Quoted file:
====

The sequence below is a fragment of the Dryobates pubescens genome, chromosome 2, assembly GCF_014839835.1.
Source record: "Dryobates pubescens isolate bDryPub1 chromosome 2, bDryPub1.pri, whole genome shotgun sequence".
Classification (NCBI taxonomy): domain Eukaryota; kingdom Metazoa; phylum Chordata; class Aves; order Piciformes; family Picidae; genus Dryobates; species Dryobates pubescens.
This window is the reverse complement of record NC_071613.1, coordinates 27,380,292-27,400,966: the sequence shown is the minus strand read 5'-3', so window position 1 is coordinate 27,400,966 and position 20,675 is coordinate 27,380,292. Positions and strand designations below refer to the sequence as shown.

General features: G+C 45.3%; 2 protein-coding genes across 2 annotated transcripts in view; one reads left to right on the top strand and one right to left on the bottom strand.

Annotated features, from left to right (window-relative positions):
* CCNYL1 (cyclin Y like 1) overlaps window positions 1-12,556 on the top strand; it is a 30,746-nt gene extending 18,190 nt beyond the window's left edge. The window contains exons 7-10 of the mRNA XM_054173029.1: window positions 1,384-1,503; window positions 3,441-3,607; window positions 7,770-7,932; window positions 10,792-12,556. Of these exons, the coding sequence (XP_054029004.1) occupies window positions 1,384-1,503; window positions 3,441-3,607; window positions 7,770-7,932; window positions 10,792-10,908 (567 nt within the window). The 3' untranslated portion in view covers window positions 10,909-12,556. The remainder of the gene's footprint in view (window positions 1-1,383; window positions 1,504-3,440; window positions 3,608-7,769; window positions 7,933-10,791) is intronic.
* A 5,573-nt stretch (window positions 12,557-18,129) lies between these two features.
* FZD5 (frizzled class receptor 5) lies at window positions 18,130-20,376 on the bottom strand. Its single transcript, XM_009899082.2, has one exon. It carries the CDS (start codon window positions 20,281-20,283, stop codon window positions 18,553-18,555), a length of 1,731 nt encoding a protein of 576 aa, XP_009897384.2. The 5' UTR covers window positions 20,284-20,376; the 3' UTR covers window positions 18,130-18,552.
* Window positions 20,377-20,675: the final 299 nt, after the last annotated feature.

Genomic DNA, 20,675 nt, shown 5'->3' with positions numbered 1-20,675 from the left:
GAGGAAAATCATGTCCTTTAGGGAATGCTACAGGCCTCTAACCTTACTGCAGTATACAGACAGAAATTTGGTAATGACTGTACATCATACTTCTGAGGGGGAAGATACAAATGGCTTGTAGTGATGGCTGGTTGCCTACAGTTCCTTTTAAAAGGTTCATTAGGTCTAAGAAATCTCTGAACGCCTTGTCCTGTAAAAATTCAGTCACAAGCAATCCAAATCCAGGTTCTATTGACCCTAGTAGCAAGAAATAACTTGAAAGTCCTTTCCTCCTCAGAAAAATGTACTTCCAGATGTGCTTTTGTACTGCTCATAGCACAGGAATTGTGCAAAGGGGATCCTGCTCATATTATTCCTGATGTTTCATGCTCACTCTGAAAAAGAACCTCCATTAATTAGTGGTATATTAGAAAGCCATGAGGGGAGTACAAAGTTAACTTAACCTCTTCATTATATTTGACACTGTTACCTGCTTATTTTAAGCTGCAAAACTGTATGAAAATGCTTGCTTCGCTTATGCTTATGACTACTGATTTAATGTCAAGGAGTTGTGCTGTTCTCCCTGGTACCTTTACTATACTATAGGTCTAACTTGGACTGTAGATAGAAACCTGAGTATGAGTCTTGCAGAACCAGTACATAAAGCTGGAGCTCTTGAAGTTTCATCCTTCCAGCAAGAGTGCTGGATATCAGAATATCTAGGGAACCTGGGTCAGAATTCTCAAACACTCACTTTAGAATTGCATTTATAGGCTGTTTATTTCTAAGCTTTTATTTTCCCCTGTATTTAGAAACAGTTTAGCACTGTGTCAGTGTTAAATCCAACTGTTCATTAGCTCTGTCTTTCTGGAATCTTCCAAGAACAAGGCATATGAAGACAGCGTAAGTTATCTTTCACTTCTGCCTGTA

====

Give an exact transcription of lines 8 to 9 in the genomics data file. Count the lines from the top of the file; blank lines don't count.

* A 5,573-nt stretch (window positions 12,557-18,129) lies between these two features.
* FZD5 (frizzled class receptor 5) lies at window positions 18,130-20,376 on the bottom strand. Its single transcript, XM_009899082.2, has one exon. It carries the CDS (start codon window positions 20,281-20,283, stop codon window positions 18,553-18,555), a length of 1,731 nt encoding a protein of 576 aa, XP_009897384.2. The 5' UTR covers window positions 20,284-20,376; the 3' UTR covers window positions 18,130-18,552.